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Student newspaper serving Tulane University, Uptown New Orleans

The Tulane Hullabaloo

Student newspaper serving Tulane University, Uptown New Orleans

The Tulane Hullabaloo

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Poisonous plastic: Toxic truth about Mardi Gras beads

According to the Earth Island Journal, when the parade season ended in 2014, the New Orleans city government spent $1.5 million to pick up about 1,500 tons of Mardi Gras-induced waste, consisting mostly of beads. (Ellie Cowen)

Mardi Gras beads are a quintessential part of the New Orleans yearly festivities. Parade attendees often don full neckfuls of beads at one time. But these glittering necklaces have a toxic truth behind them. From dangerous chemicals, to pollution and government sanitation expenses, these beads are a destructive force for the New Orleans environment. 

A recent study by The Ecology Center tested 66 components in the 56 different necklaces and garlands. It found most of them contained high levels of bromine, antimony and lead. Most of the beads also contained levels of chlorine consistent with the presence of chlorinated flame retardants, some of which have been linked to cancer. These toxic chemicals can easily be absorbed through the skin, even for the short periods parade-goers wear them for. 

Beads have also become a waste and sanitation issue, with tons of the discarded, unwanted plastic beads littering the streets, clogging storm drains and polluting bodies of water. Cleaning up the discarded beads is costly for the New Orleans local government. According to the Earth Island Journal, when the parade season ended in 2014, the New Orleans city government spent $1.5 million to pick up about 1,500 tons of Mardi Gras-induced waste, consisting mostly of beads. 

The New Orleans Sanitation Department has made an effort to recycle Mardi Gras beads. The Arc of Greater New Orleans works with the department to collect unwanted Mardi Gras throws. The organization then employs people with intellectual disabilities to sort through, repackage and resell the throws at locations all over the metropolitan area. Tulane University also provides Mardi Gras bead recycling locations through ArcGNO.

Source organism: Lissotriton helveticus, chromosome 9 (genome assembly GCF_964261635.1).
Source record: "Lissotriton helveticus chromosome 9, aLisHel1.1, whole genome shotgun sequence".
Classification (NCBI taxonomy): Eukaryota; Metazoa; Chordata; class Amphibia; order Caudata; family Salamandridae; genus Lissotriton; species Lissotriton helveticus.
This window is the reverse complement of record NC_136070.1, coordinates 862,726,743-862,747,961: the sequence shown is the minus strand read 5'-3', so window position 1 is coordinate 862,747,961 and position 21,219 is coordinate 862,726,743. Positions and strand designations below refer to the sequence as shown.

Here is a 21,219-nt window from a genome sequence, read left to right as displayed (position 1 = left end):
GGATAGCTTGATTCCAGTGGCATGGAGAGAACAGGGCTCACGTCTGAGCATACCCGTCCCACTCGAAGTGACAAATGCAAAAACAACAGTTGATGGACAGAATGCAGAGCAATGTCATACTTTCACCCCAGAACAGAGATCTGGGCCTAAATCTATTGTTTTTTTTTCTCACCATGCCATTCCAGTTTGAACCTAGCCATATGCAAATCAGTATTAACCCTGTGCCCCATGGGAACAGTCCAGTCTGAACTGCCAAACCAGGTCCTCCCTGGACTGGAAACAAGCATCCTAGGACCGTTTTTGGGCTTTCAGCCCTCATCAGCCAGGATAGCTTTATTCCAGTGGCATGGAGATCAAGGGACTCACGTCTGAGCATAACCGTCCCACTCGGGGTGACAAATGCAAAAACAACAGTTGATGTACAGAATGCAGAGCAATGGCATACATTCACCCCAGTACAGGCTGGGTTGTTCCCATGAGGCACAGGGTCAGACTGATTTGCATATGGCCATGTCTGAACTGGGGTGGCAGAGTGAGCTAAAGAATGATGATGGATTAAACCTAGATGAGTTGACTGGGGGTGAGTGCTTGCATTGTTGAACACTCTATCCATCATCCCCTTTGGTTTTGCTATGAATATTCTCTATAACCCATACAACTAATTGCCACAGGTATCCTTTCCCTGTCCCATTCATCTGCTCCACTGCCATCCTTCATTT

Production of the beads is another environmental and ethical concern. Young Chinese workers, often children, are the ones who melt the beads used for Mardi Gras, regularly in poor working conditions with very little pay, according to the documentary “Mardi Gras: Made in China.” One worker in the documentary suggested the price of one inexpensive necklace might be the equivalent of three months of pay for her.

Plastic beads weren’t always the proverbial throw of Mardi Gras celebrations. Up until the 1960s, the beads were made of Czechoslovakian glass. According to The Ecology Center, throws also included “food items, such as gold-painted walnuts, sugar-coated almonds, and coconuts.” 

Some krewes have come up with creative alternatives to the plastic beads such as stuffed animals, food and even tooth brushes. Scientists at Louisiana State University have also developed biodegradable beads made from algae. 

In an LSU Journal of Energy Law and Resources article, Anne Boudreux proposed that New Orleans adopt an ordinance imposing a limit on the number of plastic beads allowed to be thrown by each parade. This solution will both regulate the quantity and quality of beads thrown, as krewes that have reached their limit will have to look for other alternative non-plastic throws. 

For students interested in reducing the environmental impact of their Mardi Gras throws, consider some of the following drop-off locations to recycle beads.

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